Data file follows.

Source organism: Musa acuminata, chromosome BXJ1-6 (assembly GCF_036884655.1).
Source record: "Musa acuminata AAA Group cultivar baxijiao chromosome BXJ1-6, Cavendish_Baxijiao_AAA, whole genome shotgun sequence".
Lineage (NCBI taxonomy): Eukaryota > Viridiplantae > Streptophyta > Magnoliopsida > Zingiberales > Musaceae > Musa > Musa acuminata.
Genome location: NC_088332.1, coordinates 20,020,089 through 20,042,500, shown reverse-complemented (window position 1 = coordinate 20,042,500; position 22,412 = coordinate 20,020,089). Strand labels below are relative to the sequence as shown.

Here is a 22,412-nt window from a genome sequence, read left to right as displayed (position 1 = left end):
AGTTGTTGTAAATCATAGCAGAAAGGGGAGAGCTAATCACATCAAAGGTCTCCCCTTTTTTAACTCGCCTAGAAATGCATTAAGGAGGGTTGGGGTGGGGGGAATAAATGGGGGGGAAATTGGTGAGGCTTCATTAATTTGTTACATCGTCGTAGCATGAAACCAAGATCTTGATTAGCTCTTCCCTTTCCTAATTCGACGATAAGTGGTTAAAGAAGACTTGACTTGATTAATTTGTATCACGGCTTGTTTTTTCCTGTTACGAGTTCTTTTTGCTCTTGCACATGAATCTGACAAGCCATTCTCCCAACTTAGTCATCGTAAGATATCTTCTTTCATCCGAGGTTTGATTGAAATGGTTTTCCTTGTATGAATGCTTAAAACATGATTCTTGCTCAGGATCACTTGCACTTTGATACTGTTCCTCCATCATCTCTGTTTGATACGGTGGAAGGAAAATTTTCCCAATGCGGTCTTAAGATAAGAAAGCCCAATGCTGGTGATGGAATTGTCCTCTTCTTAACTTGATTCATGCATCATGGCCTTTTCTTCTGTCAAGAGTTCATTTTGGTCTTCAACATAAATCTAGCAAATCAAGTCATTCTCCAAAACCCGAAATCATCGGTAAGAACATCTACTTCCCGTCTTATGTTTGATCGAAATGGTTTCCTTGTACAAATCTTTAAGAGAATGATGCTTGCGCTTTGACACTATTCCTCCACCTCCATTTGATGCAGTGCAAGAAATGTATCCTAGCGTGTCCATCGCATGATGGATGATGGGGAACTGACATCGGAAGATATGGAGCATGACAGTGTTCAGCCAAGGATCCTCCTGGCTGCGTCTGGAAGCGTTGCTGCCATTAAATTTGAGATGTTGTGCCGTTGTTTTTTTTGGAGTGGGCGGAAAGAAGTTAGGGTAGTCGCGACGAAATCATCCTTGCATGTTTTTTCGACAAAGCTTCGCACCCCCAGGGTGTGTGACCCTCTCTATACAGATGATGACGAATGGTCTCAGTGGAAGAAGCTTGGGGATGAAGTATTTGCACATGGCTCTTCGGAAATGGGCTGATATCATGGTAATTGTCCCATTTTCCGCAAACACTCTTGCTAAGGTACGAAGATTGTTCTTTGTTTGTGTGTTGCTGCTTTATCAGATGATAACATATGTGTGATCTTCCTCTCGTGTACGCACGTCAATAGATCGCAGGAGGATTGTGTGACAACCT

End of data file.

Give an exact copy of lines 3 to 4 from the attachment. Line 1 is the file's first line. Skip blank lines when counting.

Lineage (NCBI taxonomy): Eukaryota > Viridiplantae > Streptophyta > Magnoliopsida > Zingiberales > Musaceae > Musa > Musa acuminata.
Genome location: NC_088332.1, coordinates 20,020,089 through 20,042,500, shown reverse-complemented (window position 1 = coordinate 20,042,500; position 22,412 = coordinate 20,020,089). Strand labels below are relative to the sequence as shown.